Evening blaze displaces tenants
Cold, wet and hungry, Eileen Epps stood in the snow Wednesday night wondering where she would have dinner.
She had planned on making a trip to the grocery store; instead she made a trip out her window and down a fire ladder.
Firefighters rescued Epps after responding to a blaze at her downtown Spokane apartment building at 123 N. Bernard St. about 5 p.m. After crews evacuated Epps and her neighbors, they discovered the body of one of the building’s residents.
Before being rescued, Epps tried to flee through the front door, but when she opened it, all she saw was smoke.
“Thick, black smoke,” she said. “Pitch black. I thought the whole building was on fire.”Epps said she knew there was no way she would make it to the elevator or stairwell.
“The smoke was so thick I couldn’t get out the front door,” she said. “I couldn’t see.”
So she screamed out the window for firefighters to rescue her, and despite her fear of heights, made her way down the ladder.
“That was my only way out,” she said. “I had to make it down that ladder.”
Crews investigating the fire found the body of a resident in his apartment, located on the third floor where the blaze began. It was not known Wednesday if he died as a result of the fire. His could be the fourth fire-related death in Spokane County in less than a week.
Neighbors said the fire started in the dead man’s apartment, but fire officials would not confirm that.
The man had accidentally activated his MedicAlert alarm about an hour before the fire, said Spokane Fire Chief Bobby Williams. Emergency personnel responded and evaluated him. He was fine when they left, Williams said.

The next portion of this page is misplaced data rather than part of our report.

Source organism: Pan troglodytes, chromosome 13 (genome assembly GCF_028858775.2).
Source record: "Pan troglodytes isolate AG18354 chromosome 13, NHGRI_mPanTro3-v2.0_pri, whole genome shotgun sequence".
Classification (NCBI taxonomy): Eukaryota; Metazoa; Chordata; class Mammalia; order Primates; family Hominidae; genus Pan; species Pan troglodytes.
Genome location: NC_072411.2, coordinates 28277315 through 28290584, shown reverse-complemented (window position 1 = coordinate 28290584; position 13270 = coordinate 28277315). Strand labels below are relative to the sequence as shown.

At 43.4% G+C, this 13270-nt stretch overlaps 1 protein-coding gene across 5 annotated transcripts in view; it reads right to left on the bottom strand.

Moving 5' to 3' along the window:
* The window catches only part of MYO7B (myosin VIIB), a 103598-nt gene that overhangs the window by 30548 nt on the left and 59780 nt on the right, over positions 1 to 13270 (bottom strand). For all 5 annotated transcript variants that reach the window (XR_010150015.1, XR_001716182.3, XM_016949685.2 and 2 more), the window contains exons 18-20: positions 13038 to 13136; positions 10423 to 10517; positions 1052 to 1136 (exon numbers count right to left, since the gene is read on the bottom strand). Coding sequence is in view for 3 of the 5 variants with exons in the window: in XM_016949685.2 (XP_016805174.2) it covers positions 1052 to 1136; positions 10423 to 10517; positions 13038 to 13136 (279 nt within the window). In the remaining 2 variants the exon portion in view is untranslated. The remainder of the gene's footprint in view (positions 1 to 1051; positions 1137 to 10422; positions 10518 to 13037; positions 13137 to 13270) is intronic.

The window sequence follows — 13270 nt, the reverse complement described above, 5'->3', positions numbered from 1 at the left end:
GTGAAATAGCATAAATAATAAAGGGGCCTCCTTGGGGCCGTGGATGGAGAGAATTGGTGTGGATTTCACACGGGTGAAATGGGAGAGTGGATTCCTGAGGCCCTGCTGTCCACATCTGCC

Two people were hospitalized with smoke inhalation and several others were rescued from the building, he said.
Nearly 50 Spokane firefighters responded to the blaze at the four-story Sherwood Apartments building, which houses the Suki Yaki Inn on the ground floor.
All of the building’s 33 units were occupied. The American Red Cross opened a shelter Wednesday night for displaced tenants in the gymnasium of North Central High School, 1600 N. Howard St. As of 10 p.m., 22 residents had taken shelter there.
Carl Heerwagen and his cat, Ralph-Cat, also were rescued, from the third floor. When Heerwagen opened his own door to a smoke-filled hallway, he immediately put his cat in a crate and went to the window.
His only thought: “Somebody get me out of here.”
“We just waited till they rescued us,” he said.
When fire crews arrived on the scene they saw black smoke and flames coming from the middle of the building on the third floor, Williams said. The fire was quickly extinguished, but crews remained on the scene for hours, mopping up and investigating the cause.
A Spokane Transit Authority bus was called to the scene to give displaced residents a place to stay warm. Itwas unknown when they will be able to return to their homes.
“I pray this works out,” Epps said. “This is one of the worst things that could happen three days before Christmas.”
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